“The cosiness of day-to-day partnership can make them not want to rock the boat, even when elements of the relationship are missing. Having this conversation takes courage but can kick-start the next phase of a relationship, whatever that may be.”

What are the signs my partner is more like a roommate?

When it’s our everyday life, it can be hard to recognise signs that our relationships might be fading or struggling. It happens slowly; you might not even entirely notice it – but you can probably feel it.

Some common signs you might be experiencing roommate syndrome could include:

  • Struggling to communicate
  • Feeling less intimate
  • Feeling like there is no affection or romance
  • Feeling like your lives – aside from mutual obligations – are separate
  • Feeling like the relationship isn’t a priority
  • Feeling like you don’t have support.

While sex isn’t important to every relationship, according to Elisabeth, a lack of intimacy can be a huge sign.

“Signs you might be experiencing roommate syndrome could be when you feel preoccupied with day-to-day living and are happy enough – or at least okay with – missing out on date night for months,” she said.

“You might find yourself avoiding sexual contact or even affection and make excuses and justifications for backing away or not reaching out. You might get approached for sex and feel no interest in your partner or feel irritated by the request, even if you still have sexy thoughts and still masturbate (not that masturbation in itself is a negative sign – it can be a part of a good sex life, too).”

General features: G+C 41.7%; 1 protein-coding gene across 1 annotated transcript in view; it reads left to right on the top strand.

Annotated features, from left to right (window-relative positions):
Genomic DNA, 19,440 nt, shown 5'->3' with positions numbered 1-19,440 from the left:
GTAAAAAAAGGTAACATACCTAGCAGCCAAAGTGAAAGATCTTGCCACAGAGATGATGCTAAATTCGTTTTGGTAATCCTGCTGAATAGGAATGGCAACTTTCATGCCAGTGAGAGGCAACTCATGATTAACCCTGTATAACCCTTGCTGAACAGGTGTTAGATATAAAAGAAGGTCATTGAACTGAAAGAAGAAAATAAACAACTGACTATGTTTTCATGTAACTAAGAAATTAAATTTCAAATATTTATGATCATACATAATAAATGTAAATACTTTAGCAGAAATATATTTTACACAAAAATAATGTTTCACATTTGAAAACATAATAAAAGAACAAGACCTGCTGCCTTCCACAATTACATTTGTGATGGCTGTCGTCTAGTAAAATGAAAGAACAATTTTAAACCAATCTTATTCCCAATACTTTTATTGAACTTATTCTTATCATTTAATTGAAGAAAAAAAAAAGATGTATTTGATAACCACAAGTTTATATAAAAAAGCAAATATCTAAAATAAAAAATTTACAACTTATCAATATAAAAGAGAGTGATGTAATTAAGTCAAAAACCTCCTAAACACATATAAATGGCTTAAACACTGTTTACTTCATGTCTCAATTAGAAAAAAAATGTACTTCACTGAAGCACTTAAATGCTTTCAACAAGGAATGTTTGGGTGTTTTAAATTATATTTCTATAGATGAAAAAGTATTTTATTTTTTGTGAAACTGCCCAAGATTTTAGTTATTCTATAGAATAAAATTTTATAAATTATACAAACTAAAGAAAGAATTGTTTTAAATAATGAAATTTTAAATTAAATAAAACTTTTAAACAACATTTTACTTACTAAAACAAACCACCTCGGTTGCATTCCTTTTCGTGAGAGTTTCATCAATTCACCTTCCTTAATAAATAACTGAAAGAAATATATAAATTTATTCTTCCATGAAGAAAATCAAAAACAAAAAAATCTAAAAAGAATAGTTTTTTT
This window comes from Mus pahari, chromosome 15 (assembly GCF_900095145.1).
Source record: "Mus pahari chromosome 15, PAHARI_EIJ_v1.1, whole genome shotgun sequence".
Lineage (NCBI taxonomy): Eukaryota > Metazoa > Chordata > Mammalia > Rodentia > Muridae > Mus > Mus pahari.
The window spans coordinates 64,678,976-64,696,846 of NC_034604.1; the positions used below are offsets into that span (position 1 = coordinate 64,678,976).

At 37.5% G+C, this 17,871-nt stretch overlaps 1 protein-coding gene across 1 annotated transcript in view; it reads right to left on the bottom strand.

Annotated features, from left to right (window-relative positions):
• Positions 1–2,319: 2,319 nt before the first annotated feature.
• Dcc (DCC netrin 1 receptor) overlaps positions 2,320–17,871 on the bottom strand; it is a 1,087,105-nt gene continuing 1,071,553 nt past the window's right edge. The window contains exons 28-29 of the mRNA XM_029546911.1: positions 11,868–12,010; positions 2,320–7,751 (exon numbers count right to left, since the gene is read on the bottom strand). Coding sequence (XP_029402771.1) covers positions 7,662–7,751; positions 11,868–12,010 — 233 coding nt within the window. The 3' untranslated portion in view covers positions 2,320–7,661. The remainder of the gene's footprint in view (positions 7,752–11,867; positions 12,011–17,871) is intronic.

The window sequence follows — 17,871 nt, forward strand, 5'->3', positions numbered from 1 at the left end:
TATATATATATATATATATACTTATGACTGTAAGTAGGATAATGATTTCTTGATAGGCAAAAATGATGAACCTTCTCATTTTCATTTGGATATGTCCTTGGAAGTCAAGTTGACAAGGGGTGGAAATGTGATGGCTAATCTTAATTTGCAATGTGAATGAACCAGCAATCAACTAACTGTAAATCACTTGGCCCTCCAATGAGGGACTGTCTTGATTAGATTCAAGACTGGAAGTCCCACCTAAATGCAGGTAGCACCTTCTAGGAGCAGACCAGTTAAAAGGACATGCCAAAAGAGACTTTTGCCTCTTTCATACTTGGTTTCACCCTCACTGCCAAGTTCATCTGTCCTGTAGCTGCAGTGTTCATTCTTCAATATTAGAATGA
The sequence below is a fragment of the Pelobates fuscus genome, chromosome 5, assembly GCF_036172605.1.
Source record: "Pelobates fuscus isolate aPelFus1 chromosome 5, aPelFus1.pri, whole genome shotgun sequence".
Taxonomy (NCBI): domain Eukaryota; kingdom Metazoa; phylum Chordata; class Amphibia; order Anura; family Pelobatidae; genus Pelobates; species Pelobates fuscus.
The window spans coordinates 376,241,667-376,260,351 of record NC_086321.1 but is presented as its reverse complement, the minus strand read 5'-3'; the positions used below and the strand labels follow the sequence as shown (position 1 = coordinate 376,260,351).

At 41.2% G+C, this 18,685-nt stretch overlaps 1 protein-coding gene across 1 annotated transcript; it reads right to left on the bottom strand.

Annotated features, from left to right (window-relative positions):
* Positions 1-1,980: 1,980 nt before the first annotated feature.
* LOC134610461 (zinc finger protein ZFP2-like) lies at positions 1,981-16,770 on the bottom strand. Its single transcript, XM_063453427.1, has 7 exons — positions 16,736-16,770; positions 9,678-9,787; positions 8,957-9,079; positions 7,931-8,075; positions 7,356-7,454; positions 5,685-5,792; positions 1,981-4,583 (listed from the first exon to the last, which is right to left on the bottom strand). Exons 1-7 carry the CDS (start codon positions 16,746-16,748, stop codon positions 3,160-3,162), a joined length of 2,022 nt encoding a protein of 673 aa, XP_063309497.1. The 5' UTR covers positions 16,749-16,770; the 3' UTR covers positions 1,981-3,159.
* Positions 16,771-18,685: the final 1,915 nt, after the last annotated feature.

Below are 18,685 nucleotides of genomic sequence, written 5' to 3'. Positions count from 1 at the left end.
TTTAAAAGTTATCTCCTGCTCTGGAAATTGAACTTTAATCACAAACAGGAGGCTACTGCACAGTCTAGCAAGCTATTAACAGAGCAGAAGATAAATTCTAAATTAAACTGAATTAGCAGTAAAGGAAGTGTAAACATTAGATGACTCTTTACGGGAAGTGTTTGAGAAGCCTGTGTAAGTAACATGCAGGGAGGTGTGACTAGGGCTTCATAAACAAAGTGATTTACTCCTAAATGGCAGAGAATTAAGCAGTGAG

What can we do to fix roommate syndrome?

It can be scary to admit your relationship is struggling – especially if you still love and care for your partner and want to fix things. It can be even harder if you’ve tried to open up to your partner – or ex-partners – in the past and things haven’t gone so well. It might seem daunting: but the good news is, there is hope. Of course, it won’t be an overnight fix, it just takes effort from both partners, because, as they say, it takes two to tango.

“Both partners have to want things to be different,” said Elisabeth.

“When we have long-term relationships, there are off-putting things happening in daily life, like domestic inequality, exhaustion, a lack of babysitters and so on. These issues are real and need to be addressed.”

Fixing relationship syndrome requires open and honest communication. Take the time to understand how you both feel, and what you each need and desire. Actively listen to each other, and agree you both want it to work, and that discussions – even if uncomfortable – come from a place of love with the mutual goal of repairing the relationship.

Learn conflict management and identify any additional stresses weighing the relationship down, and how you can fix it. Don’t just wait for when there is time: value the relationship enough to carve out time to spend together.

Rekindling intimacy in your relationship

When the spark has faded, it can feel difficult to rekindle it. But even small changes can make a big impact.

Maybe you can spend five minutes talking to each other about your day, but ask questions of greater care and significance. For example – “how are you?”, rather than “what happened?”

Maybe you can give them a more lingering kiss goodbye or send them a sweet message during the day to let them know you’re thinking of them. Check-in on each other and remember to express your love and appreciation for each other, even for the little things: it shows you don’t take what your partner does for you for granted.